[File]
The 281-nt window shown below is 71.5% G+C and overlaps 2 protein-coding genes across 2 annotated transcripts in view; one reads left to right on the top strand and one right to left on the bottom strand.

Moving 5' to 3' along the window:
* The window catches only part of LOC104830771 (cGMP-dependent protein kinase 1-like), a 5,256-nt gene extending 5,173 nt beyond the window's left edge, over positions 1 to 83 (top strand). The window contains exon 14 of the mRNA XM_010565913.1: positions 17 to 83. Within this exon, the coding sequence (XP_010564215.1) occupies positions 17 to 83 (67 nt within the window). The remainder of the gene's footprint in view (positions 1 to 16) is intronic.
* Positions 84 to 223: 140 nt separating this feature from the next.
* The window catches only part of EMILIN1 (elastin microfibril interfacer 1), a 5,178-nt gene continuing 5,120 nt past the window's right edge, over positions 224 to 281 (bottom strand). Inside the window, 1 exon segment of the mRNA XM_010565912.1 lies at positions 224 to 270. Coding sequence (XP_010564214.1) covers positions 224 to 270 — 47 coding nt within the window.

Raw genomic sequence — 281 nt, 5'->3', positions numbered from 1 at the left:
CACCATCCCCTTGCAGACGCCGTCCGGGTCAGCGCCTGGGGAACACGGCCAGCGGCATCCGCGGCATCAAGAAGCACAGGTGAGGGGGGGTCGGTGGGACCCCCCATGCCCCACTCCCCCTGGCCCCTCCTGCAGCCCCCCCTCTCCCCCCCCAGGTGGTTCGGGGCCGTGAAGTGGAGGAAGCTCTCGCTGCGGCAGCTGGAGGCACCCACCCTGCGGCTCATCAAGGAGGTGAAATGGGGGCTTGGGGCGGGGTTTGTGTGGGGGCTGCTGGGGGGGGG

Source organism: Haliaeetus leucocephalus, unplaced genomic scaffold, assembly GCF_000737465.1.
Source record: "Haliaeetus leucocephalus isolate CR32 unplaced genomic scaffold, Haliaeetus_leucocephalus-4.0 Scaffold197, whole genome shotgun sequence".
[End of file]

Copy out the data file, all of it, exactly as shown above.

The 281-nt window shown below is 71.5% G+C and overlaps 2 protein-coding genes across 2 annotated transcripts in view; one reads left to right on the top strand and one right to left on the bottom strand.

Moving 5' to 3' along the window:
* The window catches only part of LOC104830771 (cGMP-dependent protein kinase 1-like), a 5,256-nt gene extending 5,173 nt beyond the window's left edge, over positions 1 to 83 (top strand). The window contains exon 14 of the mRNA XM_010565913.1: positions 17 to 83. Within this exon, the coding sequence (XP_010564215.1) occupies positions 17 to 83 (67 nt within the window). The remainder of the gene's footprint in view (positions 1 to 16) is intronic.
* Positions 84 to 223: 140 nt separating this feature from the next.
* The window catches only part of EMILIN1 (elastin microfibril interfacer 1), a 5,178-nt gene continuing 5,120 nt past the window's right edge, over positions 224 to 281 (bottom strand). Inside the window, 1 exon segment of the mRNA XM_010565912.1 lies at positions 224 to 270. Coding sequence (XP_010564214.1) covers positions 224 to 270 — 47 coding nt within the window.

Raw genomic sequence — 281 nt, 5'->3', positions numbered from 1 at the left:
CACCATCCCCTTGCAGACGCCGTCCGGGTCAGCGCCTGGGGAACACGGCCAGCGGCATCCGCGGCATCAAGAAGCACAGGTGAGGGGGGGTCGGTGGGACCCCCCATGCCCCACTCCCCCTGGCCCCTCCTGCAGCCCCCCCTCTCCCCCCCCAGGTGGTTCGGGGCCGTGAAGTGGAGGAAGCTCTCGCTGCGGCAGCTGGAGGCACCCACCCTGCGGCTCATCAAGGAGGTGAAATGGGGGCTTGGGGCGGGGTTTGTGTGGGGGCTGCTGGGGGGGGG

Source organism: Haliaeetus leucocephalus, unplaced genomic scaffold, assembly GCF_000737465.1.
Source record: "Haliaeetus leucocephalus isolate CR32 unplaced genomic scaffold, Haliaeetus_leucocephalus-4.0 Scaffold197, whole genome shotgun sequence".